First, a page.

## Challenge Example: Magnetic Field from a Ring of Current

Suppose you have a circular ring, in which which there is a current $I$. The radius of the ring is $R$. The current produces a magnetic field. What is the magnetic field at the center of the ring?

#### Facts

- The current in the ring is $I$.
- The radius of the ring is $R$.

#### Lacking

- $\vec{B}$

#### Approximations & Assumptions

- If we orient the ring in the $xy$-plane and look down, the current flows in the counterclockwise direction: In order to start this problem we need to assign a direction for the current to flow in our loop. Without this assumption there would be no way to assign a dl vector.
- The current is steady: This means the current is not changing with time or space through our ring and is just a constant.
- There are no other contributions to the magnetic field: Any outside currents or moving charges could create a magnetic field that could effect our solution.

#### Representations

- We represent the Biot-Savart Law for magnetic field from a current as

$$\vec{B} = \int \frac{\mu_0}{4 \pi}\frac{I \cdot d\vec{l}\times \vec{r}}{r^3}$$

- We represent the situation below. We put the center of the ring at the origin. We choose cylindrical coordinates because we will be integrating over the length of the ring, and being able to represent its radius as constant will simplify calculations.

### Solution

Below, we show a diagram with a lot of pieces of the Biot-Savart Law unpacked. We show an example $\text{d}\vec{l}$, and a separation vector $\vec{r}$. Notice that $\text{d}\vec{l}$ is directed along the segment, in the same direction as the current. The separation vector $\vec{r}$ points as always from source to observation.

Let's start breaking down some of the components of the Biot-Savart Law we listed in our representations. We can say for now that $\text{d}\vec{l}$ is directed in the $\hat{\phi}$ direction. (Note: We could also express $\hat{\phi}$ in Cartesian coordinates as $\hat{\phi} = -\sin(\phi) \hat{x} + \cos(\phi) \hat{y}$. This approach would yield the same solution, but we'll stick with cylindrical coordinates for this solution.) The length of our $\text{d}\vec{l}$ is $R\text{d}\phi$ which comes from the arc length formula. We can therefore write $$\text{d}\vec{l} = R\text{d}\phi\hat{\phi}$$

#### Assumption

We assumed the current was flowing counterclockwise when the loop was viewed from the top. This means our current flows in the same direction as $\phi$. If we had assumed a clockwise current flow then this value would just need a negative in front of it.

We also represent the separation vector using a cylindrical unit vector, too: $$\vec{r} = \vec{r}_{\text{obs}} - \vec{r}_{\text{source}} = 0 - R\hat{s} = -R\hat{s}$$

Now, we combine the two vectors in their cross product: $$\text{d}\vec{l} \times \vec{r} = (R\text{d}\phi\hat{\phi}) \times (-R\hat{s}) = R^2 \text{d}\phi (-\hat{\phi} \times \hat{s}) = R^2 \text{d}\phi \hat{z}$$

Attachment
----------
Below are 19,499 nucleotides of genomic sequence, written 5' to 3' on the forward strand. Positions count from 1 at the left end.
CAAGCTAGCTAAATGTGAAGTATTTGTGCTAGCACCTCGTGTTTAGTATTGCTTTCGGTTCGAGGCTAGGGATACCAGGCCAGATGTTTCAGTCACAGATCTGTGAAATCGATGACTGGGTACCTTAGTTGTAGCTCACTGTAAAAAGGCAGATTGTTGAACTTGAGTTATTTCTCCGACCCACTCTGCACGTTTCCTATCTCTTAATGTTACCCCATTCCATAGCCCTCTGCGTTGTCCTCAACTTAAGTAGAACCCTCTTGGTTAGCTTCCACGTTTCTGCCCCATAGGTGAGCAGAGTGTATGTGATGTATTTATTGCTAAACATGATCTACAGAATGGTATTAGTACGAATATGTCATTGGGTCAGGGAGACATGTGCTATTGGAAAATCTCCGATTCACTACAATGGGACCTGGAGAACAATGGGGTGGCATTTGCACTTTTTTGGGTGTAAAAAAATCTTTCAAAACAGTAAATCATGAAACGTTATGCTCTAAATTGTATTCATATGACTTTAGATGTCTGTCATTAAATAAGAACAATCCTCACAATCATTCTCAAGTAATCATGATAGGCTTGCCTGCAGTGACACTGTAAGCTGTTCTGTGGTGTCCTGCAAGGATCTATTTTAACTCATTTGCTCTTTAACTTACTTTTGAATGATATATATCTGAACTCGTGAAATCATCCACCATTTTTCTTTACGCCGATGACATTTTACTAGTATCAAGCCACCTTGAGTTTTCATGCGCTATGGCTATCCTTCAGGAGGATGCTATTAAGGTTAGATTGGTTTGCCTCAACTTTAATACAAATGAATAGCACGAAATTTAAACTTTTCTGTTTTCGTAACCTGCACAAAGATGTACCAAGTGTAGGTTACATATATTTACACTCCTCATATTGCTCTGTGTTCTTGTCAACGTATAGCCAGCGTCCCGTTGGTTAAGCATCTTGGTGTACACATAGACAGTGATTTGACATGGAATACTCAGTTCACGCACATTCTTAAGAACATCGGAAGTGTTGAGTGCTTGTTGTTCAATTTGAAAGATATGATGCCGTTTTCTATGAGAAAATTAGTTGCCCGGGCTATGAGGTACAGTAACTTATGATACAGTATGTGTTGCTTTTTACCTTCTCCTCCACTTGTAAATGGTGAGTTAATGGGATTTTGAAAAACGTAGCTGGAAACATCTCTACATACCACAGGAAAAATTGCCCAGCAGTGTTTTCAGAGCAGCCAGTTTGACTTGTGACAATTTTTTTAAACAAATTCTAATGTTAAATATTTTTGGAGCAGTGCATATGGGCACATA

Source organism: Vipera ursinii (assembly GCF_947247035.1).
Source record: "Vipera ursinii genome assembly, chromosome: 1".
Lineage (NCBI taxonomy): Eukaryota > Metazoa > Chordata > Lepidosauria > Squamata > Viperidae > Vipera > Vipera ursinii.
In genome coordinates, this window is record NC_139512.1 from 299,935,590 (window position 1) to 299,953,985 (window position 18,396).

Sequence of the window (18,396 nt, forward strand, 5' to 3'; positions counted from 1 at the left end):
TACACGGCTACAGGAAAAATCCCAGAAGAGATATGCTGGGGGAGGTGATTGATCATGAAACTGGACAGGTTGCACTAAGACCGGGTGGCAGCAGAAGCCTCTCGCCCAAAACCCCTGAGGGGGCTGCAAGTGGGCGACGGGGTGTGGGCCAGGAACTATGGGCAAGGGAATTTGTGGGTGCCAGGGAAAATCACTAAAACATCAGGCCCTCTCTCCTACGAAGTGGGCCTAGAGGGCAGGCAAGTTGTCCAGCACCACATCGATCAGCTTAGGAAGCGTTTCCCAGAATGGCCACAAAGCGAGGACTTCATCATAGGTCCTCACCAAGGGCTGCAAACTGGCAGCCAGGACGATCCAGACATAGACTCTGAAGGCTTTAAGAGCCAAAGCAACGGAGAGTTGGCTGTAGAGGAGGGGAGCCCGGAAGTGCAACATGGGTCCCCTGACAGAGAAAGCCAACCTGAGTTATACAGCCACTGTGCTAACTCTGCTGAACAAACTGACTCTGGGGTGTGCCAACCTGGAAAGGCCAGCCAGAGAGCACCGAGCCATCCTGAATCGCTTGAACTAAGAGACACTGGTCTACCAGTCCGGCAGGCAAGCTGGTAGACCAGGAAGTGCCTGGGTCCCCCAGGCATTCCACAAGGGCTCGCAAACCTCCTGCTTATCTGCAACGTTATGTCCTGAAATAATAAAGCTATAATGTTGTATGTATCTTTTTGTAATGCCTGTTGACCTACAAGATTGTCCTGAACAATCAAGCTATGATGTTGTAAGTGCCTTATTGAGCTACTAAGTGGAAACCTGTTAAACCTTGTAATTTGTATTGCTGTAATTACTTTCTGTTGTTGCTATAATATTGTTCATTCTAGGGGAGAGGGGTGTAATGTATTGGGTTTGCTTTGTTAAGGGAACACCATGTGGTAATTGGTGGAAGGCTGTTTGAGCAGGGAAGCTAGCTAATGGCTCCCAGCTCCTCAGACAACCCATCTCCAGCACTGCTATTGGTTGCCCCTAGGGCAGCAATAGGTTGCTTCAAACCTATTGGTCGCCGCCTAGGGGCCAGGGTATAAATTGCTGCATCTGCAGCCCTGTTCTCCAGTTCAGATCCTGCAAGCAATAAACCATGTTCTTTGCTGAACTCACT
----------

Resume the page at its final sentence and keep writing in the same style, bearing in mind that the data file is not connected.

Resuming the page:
Notice that even though the direction of $\hat{\phi}$ and $\hat{s}$ depend on the angle $\phi$ at which the vectors exist, their cross product, $\hat{z}$, does not depend at all on $\phi$. This will greatly simplify our integration later.

In order to set up the integration, we also need the magnitude of the separation vector, which conveniently is just $R$. This should make some intuitive sense because everywhere on the ring would be the same distance away from the center. Lastly, we need the bounds on our integration. We will be integrating over $\text{d}\phi$. We want to account for every piece of the ring, so it will sufficient to set our integration from $\phi=0$ to $\phi=2\pi$.

\begin{align*} \vec{B} &= \int \frac{\mu_0}{4 \pi}\frac{I \cdot d\vec{l}\times \vec{r}}{r^3} \\ &= \int_0^{2\pi} \frac{\mu_0}{4 \pi}\frac{I \cdot R^2 \text{d}\phi \hat{z}}{R^3} \\ &= \frac{\mu_0}{4 \pi}\frac{I \hat{z}}{R} \int_0^{2\pi} \text{d}\phi \\ &= \frac{\mu_0 I}{2R} \hat{z} \end{align*}

#### Assumption

Assuming the current is steady allows us to take the $I$ out of the above integral, if this were not the case we would have to find out how current varies in the direction of $\phi$ and leave it in the integral.

We show the visual result below.

Since the observation point is in the same plane as the ring and at the center, applying RHR to a few different points on the ring will always yield a result in the +z direction at our observation point. This aligns with our answer, which is great. We also would expect the B-field to decrease as the ring got bigger (R increases), as each chunk of current carrying wire would be further away, and increase as it got smaller, as each chunk of current carrying wire would be closer to our observation point. Similarly, we would expect the B-field to increase as the current increases as you would have charges moving faster producing a stronger B-field. These are all things reflected by our equation, so we should be happy with our solution.